So, naturally when my friends asked who was calling, I made the joke it was business cause my dad was in the German Mafia, and the joke stuck. 
And it spread, too. Middle school was filled with jokes about my family and the mafia, but they were just jokes. That I was in the mafia, my dad was a mafia boss, etc. etc.
Those jokes continued into high school, where, in my junior year I was in a big depressive spell. I wore my hair tied back from my face a lot, and in my history class, these jokes were cracked a little more often as we began our European Studies. One day, my History teacher, the most amazing teacher I had in high school, walked between me and my best friend, as our desks were right next to each other, while we had been making one of these jokes. 
He paused, and reached out, tapping my right temple twice while a huge, cheeky grin spread on his face and he just went. 
“Good to see you finished your induction.” and walked away.
I was confused, my best friend and I were staring at each other for a solid ten minutes before we got back to work. 
When I went home that night, I looked up a bunch of stuff about the German Mafia. The German Mafia would often do a tattoo of 3 dots on someone once they had finished their “trials” and were accepted. This was most often done in cases of murder, and other crimes. Where the tattoos were placed meant different things. Hands were the norm, but sometimes a tattoo would be placed on the face. 
These tattoos are now mostly outdated, and are usually just prison tattoos done for years/crimes committed in prison, but some branches of Russian, Cuban, and German mafias still use the three dot tattoos. 
I was flabbergasted for two reasons. One, that my teacher knew all of this about the German mafia, and, Two, that he pointed out the three freckles on my temple that make a perfect triangle. 
For the rest of my Junior and Senior year, the mafia jokes dwindled less and less, because people actually believed I was in the mafia.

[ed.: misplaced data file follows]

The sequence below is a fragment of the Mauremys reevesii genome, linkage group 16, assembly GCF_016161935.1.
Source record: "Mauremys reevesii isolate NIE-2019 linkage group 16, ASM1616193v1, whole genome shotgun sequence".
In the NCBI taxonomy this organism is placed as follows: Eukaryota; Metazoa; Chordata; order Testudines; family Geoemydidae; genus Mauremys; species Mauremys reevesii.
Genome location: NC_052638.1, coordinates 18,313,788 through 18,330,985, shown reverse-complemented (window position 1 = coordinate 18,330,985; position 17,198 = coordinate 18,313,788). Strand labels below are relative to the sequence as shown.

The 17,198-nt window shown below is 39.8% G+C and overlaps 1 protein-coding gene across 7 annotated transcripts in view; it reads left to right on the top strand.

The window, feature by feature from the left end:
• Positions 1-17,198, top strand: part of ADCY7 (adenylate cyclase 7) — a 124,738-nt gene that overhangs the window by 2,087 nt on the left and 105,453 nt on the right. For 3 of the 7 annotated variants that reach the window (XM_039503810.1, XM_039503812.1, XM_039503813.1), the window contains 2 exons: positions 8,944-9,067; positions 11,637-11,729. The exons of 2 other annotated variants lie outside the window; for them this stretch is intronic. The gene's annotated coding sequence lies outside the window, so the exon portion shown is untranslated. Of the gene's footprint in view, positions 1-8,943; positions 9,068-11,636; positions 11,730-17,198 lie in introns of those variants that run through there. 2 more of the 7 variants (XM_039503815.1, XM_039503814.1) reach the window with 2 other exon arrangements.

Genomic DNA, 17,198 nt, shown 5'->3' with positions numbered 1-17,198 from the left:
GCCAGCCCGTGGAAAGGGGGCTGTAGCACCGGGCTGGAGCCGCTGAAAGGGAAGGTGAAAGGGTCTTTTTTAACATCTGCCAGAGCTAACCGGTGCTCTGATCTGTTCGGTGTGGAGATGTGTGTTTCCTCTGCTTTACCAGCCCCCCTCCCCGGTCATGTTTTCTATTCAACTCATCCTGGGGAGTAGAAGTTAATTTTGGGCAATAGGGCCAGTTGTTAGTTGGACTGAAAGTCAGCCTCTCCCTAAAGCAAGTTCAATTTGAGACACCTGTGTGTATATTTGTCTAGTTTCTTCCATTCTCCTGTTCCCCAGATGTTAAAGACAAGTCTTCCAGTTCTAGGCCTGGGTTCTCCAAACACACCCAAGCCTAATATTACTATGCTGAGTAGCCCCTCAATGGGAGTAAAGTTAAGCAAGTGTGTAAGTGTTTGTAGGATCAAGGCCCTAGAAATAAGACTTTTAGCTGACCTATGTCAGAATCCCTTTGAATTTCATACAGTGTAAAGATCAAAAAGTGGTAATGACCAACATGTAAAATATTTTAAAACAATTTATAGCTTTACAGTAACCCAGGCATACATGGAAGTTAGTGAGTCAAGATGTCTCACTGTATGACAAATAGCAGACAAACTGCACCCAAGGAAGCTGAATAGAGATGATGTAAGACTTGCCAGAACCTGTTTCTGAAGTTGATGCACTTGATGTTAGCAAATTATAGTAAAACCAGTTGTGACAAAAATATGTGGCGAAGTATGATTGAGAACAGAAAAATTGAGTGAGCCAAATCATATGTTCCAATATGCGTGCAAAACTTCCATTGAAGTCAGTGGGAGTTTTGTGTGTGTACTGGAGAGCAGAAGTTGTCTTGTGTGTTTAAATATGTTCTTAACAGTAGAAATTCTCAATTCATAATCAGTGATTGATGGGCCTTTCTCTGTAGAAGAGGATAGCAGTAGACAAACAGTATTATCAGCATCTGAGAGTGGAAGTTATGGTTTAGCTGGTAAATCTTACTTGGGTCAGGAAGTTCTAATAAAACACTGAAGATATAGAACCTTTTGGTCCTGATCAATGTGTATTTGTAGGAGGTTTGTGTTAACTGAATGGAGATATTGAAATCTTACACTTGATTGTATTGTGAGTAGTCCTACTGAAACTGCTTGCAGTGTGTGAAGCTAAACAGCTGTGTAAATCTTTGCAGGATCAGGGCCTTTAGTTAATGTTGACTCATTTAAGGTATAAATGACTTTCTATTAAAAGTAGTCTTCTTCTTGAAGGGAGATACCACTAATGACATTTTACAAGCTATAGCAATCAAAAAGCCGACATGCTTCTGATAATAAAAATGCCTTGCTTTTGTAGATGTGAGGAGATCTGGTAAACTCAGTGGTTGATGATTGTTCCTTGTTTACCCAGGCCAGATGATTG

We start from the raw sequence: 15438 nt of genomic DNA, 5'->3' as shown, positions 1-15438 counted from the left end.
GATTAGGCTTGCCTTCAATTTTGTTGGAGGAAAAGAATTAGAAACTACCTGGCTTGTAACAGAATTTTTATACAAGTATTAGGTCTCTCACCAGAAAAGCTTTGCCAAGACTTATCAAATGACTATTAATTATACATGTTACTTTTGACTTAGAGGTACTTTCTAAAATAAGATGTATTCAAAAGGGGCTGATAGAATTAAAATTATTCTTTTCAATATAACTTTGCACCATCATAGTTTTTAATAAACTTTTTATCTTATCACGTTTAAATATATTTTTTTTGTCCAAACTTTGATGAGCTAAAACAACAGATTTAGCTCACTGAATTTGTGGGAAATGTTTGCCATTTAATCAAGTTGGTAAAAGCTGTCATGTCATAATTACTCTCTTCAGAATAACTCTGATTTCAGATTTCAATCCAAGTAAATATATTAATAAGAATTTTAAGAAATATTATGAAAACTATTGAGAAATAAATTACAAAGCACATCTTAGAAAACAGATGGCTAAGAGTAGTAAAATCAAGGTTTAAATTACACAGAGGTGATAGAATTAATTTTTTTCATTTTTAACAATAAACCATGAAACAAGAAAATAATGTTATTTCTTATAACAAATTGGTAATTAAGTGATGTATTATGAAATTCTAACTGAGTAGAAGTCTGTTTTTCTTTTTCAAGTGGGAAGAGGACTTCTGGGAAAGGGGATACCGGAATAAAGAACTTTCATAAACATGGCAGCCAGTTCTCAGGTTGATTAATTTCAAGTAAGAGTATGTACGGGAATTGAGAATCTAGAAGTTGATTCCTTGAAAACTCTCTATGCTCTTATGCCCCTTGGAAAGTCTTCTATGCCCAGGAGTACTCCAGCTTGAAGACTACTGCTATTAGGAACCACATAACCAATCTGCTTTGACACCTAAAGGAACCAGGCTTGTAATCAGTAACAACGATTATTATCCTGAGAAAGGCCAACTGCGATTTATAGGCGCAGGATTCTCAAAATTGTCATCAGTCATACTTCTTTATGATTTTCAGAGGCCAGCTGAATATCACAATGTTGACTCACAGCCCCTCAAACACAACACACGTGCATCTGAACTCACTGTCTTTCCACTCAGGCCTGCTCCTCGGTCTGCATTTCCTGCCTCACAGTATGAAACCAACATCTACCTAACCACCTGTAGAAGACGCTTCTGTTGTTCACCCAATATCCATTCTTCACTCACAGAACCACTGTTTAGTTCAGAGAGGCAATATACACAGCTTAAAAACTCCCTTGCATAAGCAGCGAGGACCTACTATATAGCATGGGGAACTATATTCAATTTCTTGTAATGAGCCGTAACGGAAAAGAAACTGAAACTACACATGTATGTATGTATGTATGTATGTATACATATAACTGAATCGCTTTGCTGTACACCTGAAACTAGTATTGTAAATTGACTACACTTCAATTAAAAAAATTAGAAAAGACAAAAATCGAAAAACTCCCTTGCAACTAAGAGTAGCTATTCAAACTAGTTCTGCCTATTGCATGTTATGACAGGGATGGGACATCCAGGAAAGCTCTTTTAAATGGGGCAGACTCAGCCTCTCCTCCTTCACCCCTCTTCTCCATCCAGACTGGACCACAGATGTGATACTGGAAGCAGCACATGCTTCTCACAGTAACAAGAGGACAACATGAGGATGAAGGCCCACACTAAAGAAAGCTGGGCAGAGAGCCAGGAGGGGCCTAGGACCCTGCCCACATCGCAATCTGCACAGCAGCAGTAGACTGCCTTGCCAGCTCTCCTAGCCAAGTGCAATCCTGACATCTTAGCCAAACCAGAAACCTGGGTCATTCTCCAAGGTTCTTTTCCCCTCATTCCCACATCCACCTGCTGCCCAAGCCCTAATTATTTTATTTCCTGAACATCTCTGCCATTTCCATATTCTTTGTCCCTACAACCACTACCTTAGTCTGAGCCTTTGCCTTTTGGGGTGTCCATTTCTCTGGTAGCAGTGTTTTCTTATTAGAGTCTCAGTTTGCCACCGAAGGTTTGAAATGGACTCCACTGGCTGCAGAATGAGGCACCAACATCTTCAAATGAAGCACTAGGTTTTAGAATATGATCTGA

I never told them I wasn’t, either.

2srooky: giancarlovolpe: Based on a true story. this reminds me of a story that’s kind of an ongoing joke in my family.  I’m half German,...

Africa, Children, and Family: Nearly half of American children experience some adverse childhood experience. Sesame Street wants to help them cope For Traumatized Children, An Offer Of Help From The Muppets The Angry Squirrel 40s Replying to @NPR No more safe spaces NPR trudy ferrer @trudyferrer 2m Replying to @NPR So lets keep defunding NPR jayne wilson @jwjwtw1997 1m Replying to @NPR Sometimes it's called" life ". A KNIFE!! @birdconspiracy literally how hateful do you have to be to respond to "we want to help traumatized children" with "that's Just LIFE you fucking SNOWFLAKES" Street wants to help them cope The Angry Squirrel .40s Replying to @NPR No more safe spaces NPR trudy ferrer @trudyferrer 2m Replying to @NPR So lets keep defunding NPR For Traumatized Children, An Offer Of Help From The Muppets npr.org jayne wilson @jwjwtw1997 1m Replying to @NPR Sometimes it's called" life ". 10/6/17, 10:29 AM Tweet your reply Tweet your reply reverseracism: lesbiangender: lesbiangender: grednforgesgirl: ogrish161: -“mommy, the kids at school are mean to me!” -“OH, WHAT, ARE U #TRIGGERED???, LIFE ISNT UR #SAFE SPACE LMAO” Stay away from children for the rest of your lives please The people who hate this are probably the ones traumatizing their children this is a show for 3 - 6 year olds what is WRONG with these monsters??? Fun fact, sesame street was created to fill the gap in education for children whose families could not afford to send them to preschool. Sesame street taught basic math and phonics as well as interpersonal skills so that children below the poverty line weren’t starting elementary school behind their more privileged classmates. Here sesame street is trying to fill a gap where supportive adults should be. Where there should be a teacher or a family member or a counselor to help, for whatever reason, there isn’t, so Sesame Street is stepping in. This breed of person has always hated Sesame Street. They hated it for showing black and white children playing together. They hated it for giving children of color the head start that rich white families were paying for. They hated it for Bert and Ernie for showing two MEN who LIVED TOGETHER, for the married black nurse who lived on sesame street when it was first released, and for them explaining death. I feel like there was a pregnancy at some point in its early days and they would have REALLY hated that. These days they don’t (usually) say “I’m not letting my kid watch anything with black kids in it” but they sure throw a tantrum in the youtube comments when Sesame Street DARES to show an autistic girl playing with non-autistic children and being treated like shes anyone else. They lose their shit when Sesame Street has to explain incarceration to 5 year olds. And the muppet in south africa with HIV? Hoo boy. They hate everything Sesame Street stands for and tries to provide. They always have. We just have to ignore them and keep supporting the show. Or tell them to shut the fuck up and keep supporting the show. Either way Sesame Street will outlive them. Sesame Street will outlive them.